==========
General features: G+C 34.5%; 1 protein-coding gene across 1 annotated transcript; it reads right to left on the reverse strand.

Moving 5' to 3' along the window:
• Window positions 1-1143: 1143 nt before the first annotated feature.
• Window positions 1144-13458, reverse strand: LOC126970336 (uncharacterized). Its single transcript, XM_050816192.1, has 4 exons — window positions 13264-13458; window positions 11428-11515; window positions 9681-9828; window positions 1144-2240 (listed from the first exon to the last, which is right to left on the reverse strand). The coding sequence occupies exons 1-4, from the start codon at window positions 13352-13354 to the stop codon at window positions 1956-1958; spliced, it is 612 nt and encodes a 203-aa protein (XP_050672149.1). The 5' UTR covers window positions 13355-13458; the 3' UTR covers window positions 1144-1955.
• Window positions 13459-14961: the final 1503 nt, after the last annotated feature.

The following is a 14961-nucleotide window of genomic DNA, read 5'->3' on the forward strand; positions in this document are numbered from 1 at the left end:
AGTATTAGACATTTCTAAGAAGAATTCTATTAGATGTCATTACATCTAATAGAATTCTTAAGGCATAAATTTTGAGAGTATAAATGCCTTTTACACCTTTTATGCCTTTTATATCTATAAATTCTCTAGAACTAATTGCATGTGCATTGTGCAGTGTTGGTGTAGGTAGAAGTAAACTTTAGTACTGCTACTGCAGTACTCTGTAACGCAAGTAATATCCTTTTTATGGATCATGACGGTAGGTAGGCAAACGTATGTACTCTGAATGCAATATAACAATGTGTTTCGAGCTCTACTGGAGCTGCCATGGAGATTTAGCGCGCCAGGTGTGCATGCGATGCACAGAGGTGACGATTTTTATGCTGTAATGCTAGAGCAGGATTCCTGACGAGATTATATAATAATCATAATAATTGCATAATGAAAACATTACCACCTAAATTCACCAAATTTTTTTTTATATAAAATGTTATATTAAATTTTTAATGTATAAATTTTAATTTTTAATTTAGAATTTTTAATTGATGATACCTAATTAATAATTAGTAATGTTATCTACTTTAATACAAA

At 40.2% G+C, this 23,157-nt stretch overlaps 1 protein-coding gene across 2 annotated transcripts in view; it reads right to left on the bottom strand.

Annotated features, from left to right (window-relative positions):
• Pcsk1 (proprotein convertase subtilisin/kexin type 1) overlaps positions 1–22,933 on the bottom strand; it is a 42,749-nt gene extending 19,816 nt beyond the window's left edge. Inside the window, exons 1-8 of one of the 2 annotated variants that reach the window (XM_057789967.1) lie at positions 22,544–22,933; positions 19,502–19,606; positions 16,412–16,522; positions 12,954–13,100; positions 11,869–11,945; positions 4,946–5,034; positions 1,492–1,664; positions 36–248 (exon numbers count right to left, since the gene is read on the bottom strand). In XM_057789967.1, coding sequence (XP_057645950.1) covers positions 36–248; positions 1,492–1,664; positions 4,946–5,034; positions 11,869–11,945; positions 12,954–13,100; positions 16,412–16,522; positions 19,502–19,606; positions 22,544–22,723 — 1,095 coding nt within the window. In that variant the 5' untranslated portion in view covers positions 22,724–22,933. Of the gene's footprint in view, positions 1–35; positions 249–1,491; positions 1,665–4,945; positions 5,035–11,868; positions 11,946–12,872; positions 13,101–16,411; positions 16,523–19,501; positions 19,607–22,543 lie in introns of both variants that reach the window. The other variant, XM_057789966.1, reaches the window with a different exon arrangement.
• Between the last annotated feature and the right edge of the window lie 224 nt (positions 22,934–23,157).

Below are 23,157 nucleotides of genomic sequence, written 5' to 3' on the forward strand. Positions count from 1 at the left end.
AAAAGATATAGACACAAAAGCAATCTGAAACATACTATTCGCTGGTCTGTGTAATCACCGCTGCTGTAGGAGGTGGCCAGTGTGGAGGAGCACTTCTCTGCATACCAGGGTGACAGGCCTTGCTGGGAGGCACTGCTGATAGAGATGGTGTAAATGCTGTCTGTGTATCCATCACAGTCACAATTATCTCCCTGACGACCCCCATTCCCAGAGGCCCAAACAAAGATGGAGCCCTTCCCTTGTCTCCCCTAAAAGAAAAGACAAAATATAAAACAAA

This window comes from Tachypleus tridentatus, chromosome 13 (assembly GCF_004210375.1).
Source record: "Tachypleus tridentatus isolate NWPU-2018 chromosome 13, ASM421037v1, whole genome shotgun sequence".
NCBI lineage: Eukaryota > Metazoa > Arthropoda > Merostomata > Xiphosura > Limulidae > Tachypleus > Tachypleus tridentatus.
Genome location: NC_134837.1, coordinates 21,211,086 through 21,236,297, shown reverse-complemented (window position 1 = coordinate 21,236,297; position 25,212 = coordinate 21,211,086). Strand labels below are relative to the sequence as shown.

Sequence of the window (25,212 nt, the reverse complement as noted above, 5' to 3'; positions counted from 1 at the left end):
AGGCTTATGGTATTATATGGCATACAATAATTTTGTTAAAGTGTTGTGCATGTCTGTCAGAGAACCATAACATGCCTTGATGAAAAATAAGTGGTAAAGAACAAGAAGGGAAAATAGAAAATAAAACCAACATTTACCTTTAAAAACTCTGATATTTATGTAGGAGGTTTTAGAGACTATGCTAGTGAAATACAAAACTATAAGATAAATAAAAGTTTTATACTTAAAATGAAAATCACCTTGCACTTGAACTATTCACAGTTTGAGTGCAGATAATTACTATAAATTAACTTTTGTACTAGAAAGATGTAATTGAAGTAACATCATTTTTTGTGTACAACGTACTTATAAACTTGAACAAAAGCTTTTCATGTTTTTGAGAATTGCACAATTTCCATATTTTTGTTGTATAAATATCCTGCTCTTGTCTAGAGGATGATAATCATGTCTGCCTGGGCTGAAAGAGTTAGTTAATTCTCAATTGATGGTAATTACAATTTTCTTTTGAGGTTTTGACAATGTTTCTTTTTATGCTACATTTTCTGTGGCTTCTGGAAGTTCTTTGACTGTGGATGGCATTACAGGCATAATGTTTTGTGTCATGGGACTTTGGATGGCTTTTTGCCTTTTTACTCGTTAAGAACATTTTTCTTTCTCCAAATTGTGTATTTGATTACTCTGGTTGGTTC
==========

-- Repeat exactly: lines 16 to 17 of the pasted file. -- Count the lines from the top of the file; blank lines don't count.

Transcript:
NCBI lineage: Eukaryota > Metazoa > Arthropoda > Merostomata > Xiphosura > Limulidae > Tachypleus > Tachypleus tridentatus.
Genome location: NC_134837.1, coordinates 21,211,086 through 21,236,297, shown reverse-complemented (window position 1 = coordinate 21,236,297; position 25,212 = coordinate 21,211,086). Strand labels below are relative to the sequence as shown.